Wednesday, June 1, 2011

Regarding F.W.J. Sylwester

My grandfather, F.W.J. Sylwester, founded what is now known as Concordia University in Portland, Oregon, in 1905. FWJ was born in 1881 as his father’s eighth child and his mother’s fourth. He was a Minnesota farm boy who eventually had fourteen siblings. Only FWJ and his brother August were able to attend and graduate from college, because the family could not afford that privilege for any of the others.

In 1852, FWJ’s then 14-year-old father immigrated to the United States from northern Germany with FWJ’s grandfather, a then 50-year-old peasant farmer. FWJ’s grandmother had died in Germany. FWJ’s father and grandfather settled in Wisconsin to live and farm with husband-and-wife acquaintances from Germany. When the “husband” died five years later, FWJ’s grandfather married the “wife.”

On February 3, 1864, FWJ’s father married his stepsister. The two then traveled by covered wagon a year later to homestead some farmland in Minnesota, where their first home was an old building that had an inside ladder to a loft, and one small window downstairs and another one upstairs for light. That homestead became the Sylwester farm, and remained in the family for 91 years until October 4, 1956.

On August 11, 1872, FWJ’s father’s first wife died, leaving him with four children. Six months later, FWJ’s father married FWJ’s mother, who was his stepmother’s younger sister.

FWJ’s father had little formal schooling, but he wanted his children to become educated. He read his weekly German newspaper and his German Bible. Though FWJ originally had other career aspirations, his father would agree to fund his education only if FWJ would agree to enroll in a Lutheran seminary to study for the ministry. So FWJ attended Concordia College in St. Paul, Minnesota, and Concordia College in Milwaukee, Wisconsin, before attending Concordia Seminary in St. Louis, Missouri.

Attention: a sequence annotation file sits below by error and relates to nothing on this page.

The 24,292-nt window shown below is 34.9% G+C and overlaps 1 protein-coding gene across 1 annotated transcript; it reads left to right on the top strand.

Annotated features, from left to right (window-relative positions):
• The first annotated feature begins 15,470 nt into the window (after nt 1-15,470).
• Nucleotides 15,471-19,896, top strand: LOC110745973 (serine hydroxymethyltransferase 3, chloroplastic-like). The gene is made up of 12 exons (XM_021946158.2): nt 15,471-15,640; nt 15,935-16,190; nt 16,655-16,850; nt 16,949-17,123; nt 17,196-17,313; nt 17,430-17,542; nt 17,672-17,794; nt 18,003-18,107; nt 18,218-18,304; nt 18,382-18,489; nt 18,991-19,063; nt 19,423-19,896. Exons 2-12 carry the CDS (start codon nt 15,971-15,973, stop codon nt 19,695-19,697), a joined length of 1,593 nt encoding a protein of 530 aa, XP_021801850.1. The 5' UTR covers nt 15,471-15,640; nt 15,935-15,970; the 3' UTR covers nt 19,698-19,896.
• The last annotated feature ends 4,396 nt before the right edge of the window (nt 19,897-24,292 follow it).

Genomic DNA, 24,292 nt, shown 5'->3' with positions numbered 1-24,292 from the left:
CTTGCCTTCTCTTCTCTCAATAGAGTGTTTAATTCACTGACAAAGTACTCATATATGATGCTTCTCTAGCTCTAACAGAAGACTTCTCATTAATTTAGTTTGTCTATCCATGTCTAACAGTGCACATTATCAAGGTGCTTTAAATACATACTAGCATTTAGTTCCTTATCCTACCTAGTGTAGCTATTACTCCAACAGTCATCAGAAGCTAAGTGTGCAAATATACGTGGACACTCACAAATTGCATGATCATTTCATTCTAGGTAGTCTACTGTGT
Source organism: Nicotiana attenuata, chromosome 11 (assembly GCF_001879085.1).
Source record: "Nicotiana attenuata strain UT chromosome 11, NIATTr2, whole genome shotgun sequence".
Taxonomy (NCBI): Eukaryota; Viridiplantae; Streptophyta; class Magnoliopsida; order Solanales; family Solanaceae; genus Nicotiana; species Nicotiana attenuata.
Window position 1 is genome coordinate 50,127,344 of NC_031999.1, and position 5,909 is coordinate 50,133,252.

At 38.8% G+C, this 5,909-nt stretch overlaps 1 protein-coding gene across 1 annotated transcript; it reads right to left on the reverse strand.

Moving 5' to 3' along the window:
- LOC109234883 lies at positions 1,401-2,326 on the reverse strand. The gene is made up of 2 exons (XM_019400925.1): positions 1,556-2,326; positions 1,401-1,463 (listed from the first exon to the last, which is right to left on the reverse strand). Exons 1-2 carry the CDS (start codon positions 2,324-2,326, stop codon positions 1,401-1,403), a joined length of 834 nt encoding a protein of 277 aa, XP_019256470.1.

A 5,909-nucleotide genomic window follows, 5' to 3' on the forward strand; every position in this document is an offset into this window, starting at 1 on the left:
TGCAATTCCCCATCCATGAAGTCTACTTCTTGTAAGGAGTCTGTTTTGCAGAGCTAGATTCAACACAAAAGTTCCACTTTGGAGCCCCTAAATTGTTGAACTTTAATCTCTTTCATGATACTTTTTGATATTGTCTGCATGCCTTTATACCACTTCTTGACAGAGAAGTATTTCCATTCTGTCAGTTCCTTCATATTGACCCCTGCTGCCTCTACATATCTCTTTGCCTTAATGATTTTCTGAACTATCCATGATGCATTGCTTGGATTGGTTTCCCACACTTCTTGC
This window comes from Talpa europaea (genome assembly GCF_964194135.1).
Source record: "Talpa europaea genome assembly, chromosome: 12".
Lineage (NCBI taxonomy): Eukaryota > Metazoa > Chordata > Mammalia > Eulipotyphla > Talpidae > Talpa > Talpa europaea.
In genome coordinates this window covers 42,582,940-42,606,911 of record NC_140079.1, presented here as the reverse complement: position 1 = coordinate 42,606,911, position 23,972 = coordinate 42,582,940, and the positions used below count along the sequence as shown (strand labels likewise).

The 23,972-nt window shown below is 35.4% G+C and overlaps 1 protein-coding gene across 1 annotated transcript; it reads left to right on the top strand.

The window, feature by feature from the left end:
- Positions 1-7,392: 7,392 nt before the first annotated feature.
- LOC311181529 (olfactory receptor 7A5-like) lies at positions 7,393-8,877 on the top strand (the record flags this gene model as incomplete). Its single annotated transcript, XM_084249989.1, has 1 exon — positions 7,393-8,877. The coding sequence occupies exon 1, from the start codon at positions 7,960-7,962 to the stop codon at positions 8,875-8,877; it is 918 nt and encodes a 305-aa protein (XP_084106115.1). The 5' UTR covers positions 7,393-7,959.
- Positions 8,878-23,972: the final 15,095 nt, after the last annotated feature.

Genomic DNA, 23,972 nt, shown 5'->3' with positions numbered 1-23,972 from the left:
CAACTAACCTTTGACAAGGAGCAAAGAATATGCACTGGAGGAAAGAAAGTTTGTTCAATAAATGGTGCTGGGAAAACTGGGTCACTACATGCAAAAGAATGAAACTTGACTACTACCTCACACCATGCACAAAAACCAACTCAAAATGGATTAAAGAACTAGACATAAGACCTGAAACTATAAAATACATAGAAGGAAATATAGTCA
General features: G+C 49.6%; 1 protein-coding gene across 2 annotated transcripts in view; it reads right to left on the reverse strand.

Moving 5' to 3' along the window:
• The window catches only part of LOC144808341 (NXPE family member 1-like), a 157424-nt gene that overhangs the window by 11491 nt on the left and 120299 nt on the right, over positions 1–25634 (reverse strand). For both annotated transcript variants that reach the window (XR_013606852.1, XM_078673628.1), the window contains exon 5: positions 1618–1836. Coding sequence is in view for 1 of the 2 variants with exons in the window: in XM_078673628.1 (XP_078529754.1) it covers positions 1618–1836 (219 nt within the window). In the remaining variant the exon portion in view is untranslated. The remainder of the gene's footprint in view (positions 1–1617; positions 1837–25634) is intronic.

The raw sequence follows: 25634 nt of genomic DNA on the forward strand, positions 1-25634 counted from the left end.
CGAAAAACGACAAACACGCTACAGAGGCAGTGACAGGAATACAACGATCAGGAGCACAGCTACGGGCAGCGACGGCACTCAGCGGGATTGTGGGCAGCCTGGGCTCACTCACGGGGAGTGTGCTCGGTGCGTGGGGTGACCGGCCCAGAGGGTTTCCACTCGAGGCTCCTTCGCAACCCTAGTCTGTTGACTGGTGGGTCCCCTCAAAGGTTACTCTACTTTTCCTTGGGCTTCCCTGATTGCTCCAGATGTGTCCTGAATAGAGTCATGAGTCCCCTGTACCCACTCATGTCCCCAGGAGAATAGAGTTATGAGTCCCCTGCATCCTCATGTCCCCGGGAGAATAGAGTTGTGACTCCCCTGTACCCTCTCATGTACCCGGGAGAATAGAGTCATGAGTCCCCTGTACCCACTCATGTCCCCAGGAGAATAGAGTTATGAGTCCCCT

Instead of becoming a pastor, FWJ became an academic. After teaching at Concordia College in St. Paul, Minnesota, from 1903 to 1904, The German Evangelical Lutheran Synod of Missouri, Ohio, and Other States (now known as the Lutheran Church Missouri Synod) asked him to go west and establish a Christian college. In 1905, FWJ founded Concordia College in Portland, Oregon. Until 1911, he was the college’s only teacher. The first class of 17 boys was taught in a borrowed classroom in the basement of Trinity Lutheran Church. Concordia’s first building was erected in 1907.

In 1906, FWJ married his first wife, who was a neighbor of his relatives in Wisconsin. She died on December 24, 1918, of influenza while her four surviving children gathered to sing Christmas carols for her. Eighteen months later on July 1, 1920, FWJ married his second wife (my grandmother). She was from Gaylord, Minnesota, the nearest town to the Sylwester farm where FWJ was born and raised. Together, FWJ and his second wife had seven children, six of whom survived childhood. So FWJ fathered ten children who survived childhood, nine boys and one girl, including my father.

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